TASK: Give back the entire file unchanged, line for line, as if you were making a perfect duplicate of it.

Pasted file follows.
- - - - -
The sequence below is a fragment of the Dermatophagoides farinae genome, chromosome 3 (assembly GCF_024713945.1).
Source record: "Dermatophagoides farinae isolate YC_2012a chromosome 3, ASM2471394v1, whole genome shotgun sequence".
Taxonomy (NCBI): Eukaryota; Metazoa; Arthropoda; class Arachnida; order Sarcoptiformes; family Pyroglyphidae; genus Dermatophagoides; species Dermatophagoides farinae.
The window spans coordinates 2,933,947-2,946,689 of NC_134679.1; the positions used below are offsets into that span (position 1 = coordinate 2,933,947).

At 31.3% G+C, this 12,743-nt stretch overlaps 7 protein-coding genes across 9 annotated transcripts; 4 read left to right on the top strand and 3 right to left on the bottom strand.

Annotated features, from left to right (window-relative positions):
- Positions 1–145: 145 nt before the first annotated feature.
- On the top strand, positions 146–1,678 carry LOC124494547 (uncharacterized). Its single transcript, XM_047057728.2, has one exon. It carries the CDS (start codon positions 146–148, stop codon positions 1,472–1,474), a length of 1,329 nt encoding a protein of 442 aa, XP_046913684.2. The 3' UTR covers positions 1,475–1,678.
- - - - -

The sequence below is a fragment of the Dermatophagoides farinae genome, chromosome 3 (assembly GCF_024713945.1).
Source record: "Dermatophagoides farinae isolate YC_2012a chromosome 3, ASM2471394v1, whole genome shotgun sequence".
Taxonomy (NCBI): Eukaryota; Metazoa; Arthropoda; class Arachnida; order Sarcoptiformes; family Pyroglyphidae; genus Dermatophagoides; species Dermatophagoides farinae.
The window spans coordinates 2,933,947-2,946,689 of NC_134679.1; the positions used below are offsets into that span (position 1 = coordinate 2,933,947).

At 31.3% G+C, this 12,743-nt stretch overlaps 7 protein-coding genes across 9 annotated transcripts; 4 read left to right on the top strand and 3 right to left on the bottom strand.

Annotated features, from left to right (window-relative positions):
- Positions 1–145: 145 nt before the first annotated feature.
- On the top strand, positions 146–1,678 carry LOC124494547 (uncharacterized). Its single transcript, XM_047057728.2, has one exon. It carries the CDS (start codon positions 146–148, stop codon positions 1,472–1,474), a length of 1,329 nt encoding a protein of 442 aa, XP_046913684.2. The 3' UTR covers positions 1,475–1,678.